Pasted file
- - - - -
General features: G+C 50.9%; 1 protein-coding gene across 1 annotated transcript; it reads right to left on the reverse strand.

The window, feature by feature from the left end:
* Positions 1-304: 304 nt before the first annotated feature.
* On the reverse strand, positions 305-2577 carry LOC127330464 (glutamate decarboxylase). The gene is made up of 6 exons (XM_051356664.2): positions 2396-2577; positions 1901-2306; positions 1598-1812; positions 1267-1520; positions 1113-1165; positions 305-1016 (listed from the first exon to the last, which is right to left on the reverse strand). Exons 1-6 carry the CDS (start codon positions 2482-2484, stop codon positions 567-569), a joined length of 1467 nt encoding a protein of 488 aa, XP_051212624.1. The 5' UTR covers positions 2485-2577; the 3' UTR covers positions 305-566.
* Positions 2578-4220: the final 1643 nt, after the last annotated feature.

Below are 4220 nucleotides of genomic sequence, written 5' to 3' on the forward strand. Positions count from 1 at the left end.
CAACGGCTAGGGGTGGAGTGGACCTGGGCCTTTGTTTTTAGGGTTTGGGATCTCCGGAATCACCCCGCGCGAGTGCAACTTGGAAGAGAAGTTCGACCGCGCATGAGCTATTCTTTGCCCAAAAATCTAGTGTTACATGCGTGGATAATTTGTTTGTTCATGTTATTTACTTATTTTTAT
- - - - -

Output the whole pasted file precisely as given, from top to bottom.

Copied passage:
General features: G+C 50.9%; 1 protein-coding gene across 1 annotated transcript; it reads right to left on the reverse strand.

The window, feature by feature from the left end:
* Positions 1-304: 304 nt before the first annotated feature.
* On the reverse strand, positions 305-2577 carry LOC127330464 (glutamate decarboxylase). The gene is made up of 6 exons (XM_051356664.2): positions 2396-2577; positions 1901-2306; positions 1598-1812; positions 1267-1520; positions 1113-1165; positions 305-1016 (listed from the first exon to the last, which is right to left on the reverse strand). Exons 1-6 carry the CDS (start codon positions 2482-2484, stop codon positions 567-569), a joined length of 1467 nt encoding a protein of 488 aa, XP_051212624.1. The 5' UTR covers positions 2485-2577; the 3' UTR covers positions 305-566.
* Positions 2578-4220: the final 1643 nt, after the last annotated feature.

Below are 4220 nucleotides of genomic sequence, written 5' to 3' on the forward strand. Positions count from 1 at the left end.
CAACGGCTAGGGGTGGAGTGGACCTGGGCCTTTGTTTTTAGGGTTTGGGATCTCCGGAATCACCCCGCGCGAGTGCAACTTGGAAGAGAAGTTCGACCGCGCATGAGCTATTCTTTGCCCAAAAATCTAGTGTTACATGCGTGGATAATTTGTTTGTTCATGTTATTTACTTATTTTTAT